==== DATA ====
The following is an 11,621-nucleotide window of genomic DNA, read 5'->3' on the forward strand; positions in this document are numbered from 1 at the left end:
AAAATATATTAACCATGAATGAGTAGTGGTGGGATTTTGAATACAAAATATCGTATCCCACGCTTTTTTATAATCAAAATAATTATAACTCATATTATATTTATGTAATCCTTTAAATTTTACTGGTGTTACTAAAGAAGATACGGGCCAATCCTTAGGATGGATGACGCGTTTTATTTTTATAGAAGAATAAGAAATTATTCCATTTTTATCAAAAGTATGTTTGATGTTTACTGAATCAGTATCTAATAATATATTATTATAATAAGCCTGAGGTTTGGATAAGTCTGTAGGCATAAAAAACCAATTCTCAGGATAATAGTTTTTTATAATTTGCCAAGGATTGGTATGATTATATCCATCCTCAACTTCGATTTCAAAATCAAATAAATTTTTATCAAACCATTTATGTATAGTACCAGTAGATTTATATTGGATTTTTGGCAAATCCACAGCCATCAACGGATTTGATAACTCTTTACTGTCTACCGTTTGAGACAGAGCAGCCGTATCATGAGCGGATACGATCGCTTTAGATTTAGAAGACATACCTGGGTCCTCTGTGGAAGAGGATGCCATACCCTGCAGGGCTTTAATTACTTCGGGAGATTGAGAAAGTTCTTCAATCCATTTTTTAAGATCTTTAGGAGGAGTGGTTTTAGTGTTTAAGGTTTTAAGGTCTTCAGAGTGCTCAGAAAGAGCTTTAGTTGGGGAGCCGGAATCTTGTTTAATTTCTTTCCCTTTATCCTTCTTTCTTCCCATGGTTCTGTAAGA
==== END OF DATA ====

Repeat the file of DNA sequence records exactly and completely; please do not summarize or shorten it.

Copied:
The following is an 11,621-nucleotide window of genomic DNA, read 5'->3' on the forward strand; positions in this document are numbered from 1 at the left end:
AAAATATATTAACCATGAATGAGTAGTGGTGGGATTTTGAATACAAAATATCGTATCCCACGCTTTTTTATAATCAAAATAATTATAACTCATATTATATTTATGTAATCCTTTAAATTTTACTGGTGTTACTAAAGAAGATACGGGCCAATCCTTAGGATGGATGACGCGTTTTATTTTTATAGAAGAATAAGAAATTATTCCATTTTTATCAAAAGTATGTTTGATGTTTACTGAATCAGTATCTAATAATATATTATTATAATAAGCCTGAGGTTTGGATAAGTCTGTAGGCATAAAAAACCAATTCTCAGGATAATAGTTTTTTATAATTTGCCAAGGATTGGTATGATTATATCCATCCTCAACTTCGATTTCAAAATCAAATAAATTTTTATCAAACCATTTATGTATAGTACCAGTAGATTTATATTGGATTTTTGGCAAATCCACAGCCATCAACGGATTTGATAACTCTTTACTGTCTACCGTTTGAGACAGAGCAGCCGTATCATGAGCGGATACGATCGCTTTAGATTTAGAAGACATACCTGGGTCCTCTGTGGAAGAGGATGCCATACCCTGCAGGGCTTTAATTACTTCGGGAGATTGAGAAAGTTCTTCAATCCATTTTTTAAGATCTTTAGGAGGAGTGGTTTTAGTGTTTAAGGTTTTAAGGTCTTCAGAGTGCTCAGAAAGAGCTTTAGTTGGGGAGCCGGAATCTTGTTTAATTTCTTTCCCTTTATCCTTCTTTCTTCCCATGGTTCTGTAAGA